Special Issue "Smart Governance and Migration Policymaking via Digital Technology for Sustainable Development"
Deadline for manuscript submissions: closed (20 June 2023) | Viewed by 3750
Interests: data governance; evidence-based policymaking; computational social sciences
Special Issues, Collections and Topics in MDPI journals
The phenomenon of migration as such is as old as humanity itself. That being said, migration has received a different connotation during the past few decades, especially as a consequence of the 2015 “migration crisis”. Migration dynamics in an individual state are significantly influenced by the dynamics—as well as by the regulatory and the cooperation parameters—of the environment in which it is embedded, e.g., the European Union. This includes national measures and policies that are in place in the existing legal frameworks, such as the European Union New Pact on Migration and Asylum. In addition, special political or social events, together with political and economic conditions, as well as the legal frameworks in third countries, also play a significant role. Against this background, effective measures can hardly be taken on an exclusively national level and within the boundaries of the individual state. Rather, international cooperation is needed to achieve these goals, both within the EU and with third countries outside the EU, addressed by regulatory policies. This circumstance is also expressed by migration taking the position of a major cross-cutting concern within the Global Compact for Migration, the Global Compact for Refugees, as well as the 2030 Agenda of Sustainable Development. It is exactly these cross-cutting aspects that increase the complexity of the phenomenon of migration to a new level, resulting in migration taking the form of a challenging subject.
Against this backdrop, establishing political control and cooperation for the purpose of achieving desired migration and asylum policy goals proves to be extremely complex. This concerns both the agreement on common goals among different actors at different levels, and the alignment of national policies towards global and European frameworks. The formulation of national goals, strategies, and measures, as well as coordination in the implementation and impact assessment of these measures at different political levels, prove to be equally complex. It is thus necessary to rethink policy actions towards smart migration and asylum governance at national, regional and international levels.
Smart governance and policymaking refer to the use of digital technology to enable collaboration and participation in a transparent way that involves all relevant stakeholders. For example, smart governance can be applied to refer to the quadruple helix approach, involving science, citizens, as well as the public and economic sector. In this context, big data and associated analytical approaches have the potential to improve insights into the complexity of migration dynamics, and thus, allow for improved evidence-based decision-making. Simulations and computational models can also be used to model these dynamics in order to account for emergent complexity.
The topics relevant to this Special Issue comprise, but are not limited to:
- The improvement of access to migration data by breaking up data silos;
- Data integration and data fusion using semantics for handling spatiotemporal data;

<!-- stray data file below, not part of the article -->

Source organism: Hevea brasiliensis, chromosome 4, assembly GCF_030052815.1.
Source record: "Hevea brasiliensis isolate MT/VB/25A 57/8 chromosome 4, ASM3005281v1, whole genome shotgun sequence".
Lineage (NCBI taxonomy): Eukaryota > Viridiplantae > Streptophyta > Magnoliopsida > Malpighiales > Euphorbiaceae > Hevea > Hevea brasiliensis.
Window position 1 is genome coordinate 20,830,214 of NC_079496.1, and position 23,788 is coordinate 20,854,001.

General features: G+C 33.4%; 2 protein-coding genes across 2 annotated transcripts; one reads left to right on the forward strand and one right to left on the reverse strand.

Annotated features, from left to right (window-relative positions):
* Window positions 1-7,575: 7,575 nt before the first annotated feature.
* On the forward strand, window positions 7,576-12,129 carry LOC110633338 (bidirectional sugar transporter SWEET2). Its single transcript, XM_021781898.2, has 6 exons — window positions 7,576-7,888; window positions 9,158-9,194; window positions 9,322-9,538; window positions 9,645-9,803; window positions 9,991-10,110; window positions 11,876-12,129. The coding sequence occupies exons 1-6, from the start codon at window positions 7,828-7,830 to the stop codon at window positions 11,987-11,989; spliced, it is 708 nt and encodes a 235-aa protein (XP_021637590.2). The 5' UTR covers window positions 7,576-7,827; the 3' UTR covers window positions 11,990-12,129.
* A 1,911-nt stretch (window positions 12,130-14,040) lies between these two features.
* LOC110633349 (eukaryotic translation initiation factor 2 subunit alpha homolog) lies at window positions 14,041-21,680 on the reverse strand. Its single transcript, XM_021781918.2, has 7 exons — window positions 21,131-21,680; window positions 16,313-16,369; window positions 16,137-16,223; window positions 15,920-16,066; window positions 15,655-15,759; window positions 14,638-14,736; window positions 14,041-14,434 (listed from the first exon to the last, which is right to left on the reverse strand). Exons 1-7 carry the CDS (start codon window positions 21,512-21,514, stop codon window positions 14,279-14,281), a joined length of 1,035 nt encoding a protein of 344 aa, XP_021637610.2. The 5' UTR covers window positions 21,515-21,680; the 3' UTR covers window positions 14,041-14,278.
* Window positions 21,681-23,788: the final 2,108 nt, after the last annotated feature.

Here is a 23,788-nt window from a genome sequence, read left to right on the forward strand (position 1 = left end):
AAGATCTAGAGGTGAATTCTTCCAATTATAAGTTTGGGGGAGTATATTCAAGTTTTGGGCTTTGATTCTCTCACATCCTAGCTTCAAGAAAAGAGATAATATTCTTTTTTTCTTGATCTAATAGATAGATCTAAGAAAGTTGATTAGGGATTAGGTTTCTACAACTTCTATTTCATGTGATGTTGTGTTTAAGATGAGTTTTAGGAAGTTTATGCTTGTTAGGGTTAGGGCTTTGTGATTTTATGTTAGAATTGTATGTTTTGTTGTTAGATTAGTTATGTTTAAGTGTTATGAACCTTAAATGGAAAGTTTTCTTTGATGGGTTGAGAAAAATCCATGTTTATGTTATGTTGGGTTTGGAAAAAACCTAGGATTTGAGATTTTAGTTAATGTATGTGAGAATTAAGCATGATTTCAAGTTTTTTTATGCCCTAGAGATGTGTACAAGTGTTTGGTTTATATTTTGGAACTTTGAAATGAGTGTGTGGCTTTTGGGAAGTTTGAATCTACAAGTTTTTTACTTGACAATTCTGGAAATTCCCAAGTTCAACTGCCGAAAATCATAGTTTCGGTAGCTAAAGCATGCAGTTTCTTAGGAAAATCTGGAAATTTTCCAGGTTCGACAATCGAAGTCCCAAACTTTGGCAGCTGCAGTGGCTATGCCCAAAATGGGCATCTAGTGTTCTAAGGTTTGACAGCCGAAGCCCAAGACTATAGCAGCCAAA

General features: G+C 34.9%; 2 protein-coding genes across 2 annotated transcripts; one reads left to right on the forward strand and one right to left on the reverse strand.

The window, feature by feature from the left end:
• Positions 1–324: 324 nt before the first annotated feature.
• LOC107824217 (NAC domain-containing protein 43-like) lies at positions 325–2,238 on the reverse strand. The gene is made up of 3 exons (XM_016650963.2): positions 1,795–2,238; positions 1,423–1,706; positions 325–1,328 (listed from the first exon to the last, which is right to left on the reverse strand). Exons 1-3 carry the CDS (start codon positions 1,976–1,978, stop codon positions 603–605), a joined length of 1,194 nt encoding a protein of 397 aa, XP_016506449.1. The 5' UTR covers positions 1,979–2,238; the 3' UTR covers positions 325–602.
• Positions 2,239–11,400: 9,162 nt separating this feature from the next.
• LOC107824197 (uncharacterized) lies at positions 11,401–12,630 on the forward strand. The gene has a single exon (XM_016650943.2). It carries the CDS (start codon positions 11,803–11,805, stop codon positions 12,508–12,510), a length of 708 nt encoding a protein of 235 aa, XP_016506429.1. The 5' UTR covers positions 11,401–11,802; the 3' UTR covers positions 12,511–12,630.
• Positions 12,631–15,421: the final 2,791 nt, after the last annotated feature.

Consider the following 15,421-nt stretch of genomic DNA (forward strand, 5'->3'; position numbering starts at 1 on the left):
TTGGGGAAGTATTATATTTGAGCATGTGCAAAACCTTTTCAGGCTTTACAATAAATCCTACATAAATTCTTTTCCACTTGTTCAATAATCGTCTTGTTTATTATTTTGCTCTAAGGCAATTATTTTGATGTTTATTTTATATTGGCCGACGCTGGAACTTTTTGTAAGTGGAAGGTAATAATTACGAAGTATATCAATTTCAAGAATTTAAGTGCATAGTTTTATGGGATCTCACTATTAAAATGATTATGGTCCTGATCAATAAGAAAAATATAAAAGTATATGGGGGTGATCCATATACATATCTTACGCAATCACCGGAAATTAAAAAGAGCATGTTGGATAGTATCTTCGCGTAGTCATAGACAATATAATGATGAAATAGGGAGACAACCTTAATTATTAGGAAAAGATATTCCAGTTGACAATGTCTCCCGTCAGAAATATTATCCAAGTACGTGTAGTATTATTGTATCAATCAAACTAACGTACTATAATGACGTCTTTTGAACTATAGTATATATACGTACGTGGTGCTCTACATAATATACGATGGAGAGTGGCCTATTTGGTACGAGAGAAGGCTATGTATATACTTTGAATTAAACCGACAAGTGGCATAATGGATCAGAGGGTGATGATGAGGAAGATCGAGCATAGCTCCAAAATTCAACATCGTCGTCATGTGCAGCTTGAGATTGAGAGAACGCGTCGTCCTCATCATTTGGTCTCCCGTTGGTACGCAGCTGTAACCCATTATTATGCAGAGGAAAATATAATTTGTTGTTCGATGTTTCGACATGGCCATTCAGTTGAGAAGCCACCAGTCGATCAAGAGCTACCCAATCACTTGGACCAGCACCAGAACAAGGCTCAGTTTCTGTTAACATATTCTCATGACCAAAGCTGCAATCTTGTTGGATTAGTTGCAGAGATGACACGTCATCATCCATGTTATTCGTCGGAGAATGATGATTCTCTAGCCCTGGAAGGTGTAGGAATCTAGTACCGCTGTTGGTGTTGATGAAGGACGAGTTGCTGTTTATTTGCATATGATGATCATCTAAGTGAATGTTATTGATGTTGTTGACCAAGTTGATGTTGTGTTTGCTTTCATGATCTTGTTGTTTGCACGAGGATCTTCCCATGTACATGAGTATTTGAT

- Development and sustainability of skills and competencies for big data analysis in migration;
- Digital Ethics in the context of data- and technology-driven migration research;
- Normative and legal perspectives towards the regulation of big data usage in migration;
- Governance of extraterritorial interventions via computational social science approaches to assess policy measures and migration dynamics;
- Use of data science and big data in the migration policy cycle;
- Unintended side-effects of policy interventions via data and digitalization;
- Interactions between migration, asylum policy measures, and broader mobility dynamics;
- Smart governance and migration policymaking via digital technology.
Prof. Dr. Thomas Lampoltshammer
Manuscript Submission Information
Manuscripts should be submitted online at www.mdpi.com by registering and logging in to this website. Once you are registered, click here to go to the submission form. Manuscripts can be submitted until the deadline. All submissions that pass pre-check are peer-reviewed. Accepted papers will be published continuously in the journal (as soon as accepted) and will be listed together on the special issue website. Research articles, review articles as well as short communications are invited. For planned papers, a title and short abstract (about 100 words) can be sent to the Editorial Office for announcement on this website.
Submitted manuscripts should not have been published previously, nor be under consideration for publication elsewhere (except conference proceedings papers). All manuscripts are thoroughly refereed through a double-blind peer-review process. A guide for authors and other relevant information for submission of manuscripts is available on the Instructions for Authors page. Social Sciences is an international peer-reviewed open access monthly journal published by MDPI.
Please visit the Instructions for Authors page before submitting a manuscript. The Article Processing Charge (APC) for publication in this open access journal is 1400 CHF (Swiss Francs). Submitted papers should be well formatted and use good English. Authors may use MDPI's English editing service prior to publication or during author revisions.
- data governance
- evidence-based policymaking
- computational social sciences
- migration policy cycle
- migration data harmonization